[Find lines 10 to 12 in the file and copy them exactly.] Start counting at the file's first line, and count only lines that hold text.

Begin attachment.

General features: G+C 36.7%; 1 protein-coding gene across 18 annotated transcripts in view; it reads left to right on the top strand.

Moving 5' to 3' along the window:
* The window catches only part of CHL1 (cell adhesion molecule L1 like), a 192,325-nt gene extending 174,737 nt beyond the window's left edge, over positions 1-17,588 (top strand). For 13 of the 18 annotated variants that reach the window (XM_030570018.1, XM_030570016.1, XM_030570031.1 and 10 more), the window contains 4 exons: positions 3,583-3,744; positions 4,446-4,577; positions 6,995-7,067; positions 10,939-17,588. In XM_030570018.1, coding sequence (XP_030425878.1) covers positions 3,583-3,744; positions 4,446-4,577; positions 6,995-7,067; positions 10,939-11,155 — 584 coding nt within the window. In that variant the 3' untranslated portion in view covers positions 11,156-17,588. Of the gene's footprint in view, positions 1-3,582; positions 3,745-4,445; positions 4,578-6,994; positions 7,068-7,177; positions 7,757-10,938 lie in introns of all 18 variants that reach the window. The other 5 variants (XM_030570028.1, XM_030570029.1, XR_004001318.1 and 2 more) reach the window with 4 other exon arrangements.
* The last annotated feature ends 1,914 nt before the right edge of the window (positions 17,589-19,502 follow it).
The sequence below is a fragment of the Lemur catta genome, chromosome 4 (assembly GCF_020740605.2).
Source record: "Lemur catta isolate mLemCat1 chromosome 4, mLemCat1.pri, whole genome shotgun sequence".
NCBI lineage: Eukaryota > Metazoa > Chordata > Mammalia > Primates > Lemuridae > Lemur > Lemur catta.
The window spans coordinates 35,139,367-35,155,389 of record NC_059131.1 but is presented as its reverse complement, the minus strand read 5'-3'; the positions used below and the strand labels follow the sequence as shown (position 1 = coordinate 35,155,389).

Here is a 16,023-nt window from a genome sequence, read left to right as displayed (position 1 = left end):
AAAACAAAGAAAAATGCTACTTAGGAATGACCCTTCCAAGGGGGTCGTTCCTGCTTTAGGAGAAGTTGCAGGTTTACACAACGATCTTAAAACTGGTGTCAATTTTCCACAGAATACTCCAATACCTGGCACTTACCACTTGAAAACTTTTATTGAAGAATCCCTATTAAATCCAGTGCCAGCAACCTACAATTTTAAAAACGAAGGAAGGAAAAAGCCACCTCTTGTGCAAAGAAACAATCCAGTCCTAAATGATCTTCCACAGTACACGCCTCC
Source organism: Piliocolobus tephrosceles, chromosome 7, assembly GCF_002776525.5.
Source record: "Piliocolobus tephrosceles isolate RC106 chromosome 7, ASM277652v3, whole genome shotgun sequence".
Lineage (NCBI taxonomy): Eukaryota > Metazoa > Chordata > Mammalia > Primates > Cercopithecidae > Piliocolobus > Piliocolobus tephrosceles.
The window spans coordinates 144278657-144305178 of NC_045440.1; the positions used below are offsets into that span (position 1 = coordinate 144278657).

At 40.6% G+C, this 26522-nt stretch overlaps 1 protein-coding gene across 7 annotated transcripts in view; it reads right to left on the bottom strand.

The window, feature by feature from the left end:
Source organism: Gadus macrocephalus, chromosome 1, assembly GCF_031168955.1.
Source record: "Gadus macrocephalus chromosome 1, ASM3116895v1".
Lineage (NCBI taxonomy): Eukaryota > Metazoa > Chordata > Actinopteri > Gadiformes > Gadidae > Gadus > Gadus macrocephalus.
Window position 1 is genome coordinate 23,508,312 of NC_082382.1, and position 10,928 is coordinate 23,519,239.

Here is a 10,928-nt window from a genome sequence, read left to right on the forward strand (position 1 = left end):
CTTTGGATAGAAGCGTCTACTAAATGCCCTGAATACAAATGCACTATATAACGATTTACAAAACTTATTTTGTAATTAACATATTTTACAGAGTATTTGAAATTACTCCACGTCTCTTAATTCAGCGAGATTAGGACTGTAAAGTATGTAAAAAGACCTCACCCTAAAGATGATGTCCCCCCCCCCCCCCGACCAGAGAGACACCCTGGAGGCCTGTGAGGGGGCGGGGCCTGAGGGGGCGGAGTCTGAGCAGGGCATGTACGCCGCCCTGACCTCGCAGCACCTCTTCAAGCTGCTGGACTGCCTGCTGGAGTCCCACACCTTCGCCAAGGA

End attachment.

AAAACAAAGAAAAATGCTACTTAGGAATGACCCTTCCAAGGGGGTCGTTCCTGCTTTAGGAGAAGTTGCAGGTTTACACAACGATCTTAAAACTGGTGTCAATTTTCCACAGAATACTCCAATACCTGGCACTTACCACTTGAAAACTTTTATTGAAGAATCCCTATTAAATCCAGTGCCAGCAACCTACAATTTTAAAAACGAAGGAAGGAAAAAGCCACCTCTTGTGCAAAGAAACAATCCAGTCCTAAATGATCTTCCACAGTACACGCCTCC
Source organism: Piliocolobus tephrosceles, chromosome 7, assembly GCF_002776525.5.
Source record: "Piliocolobus tephrosceles isolate RC106 chromosome 7, ASM277652v3, whole genome shotgun sequence".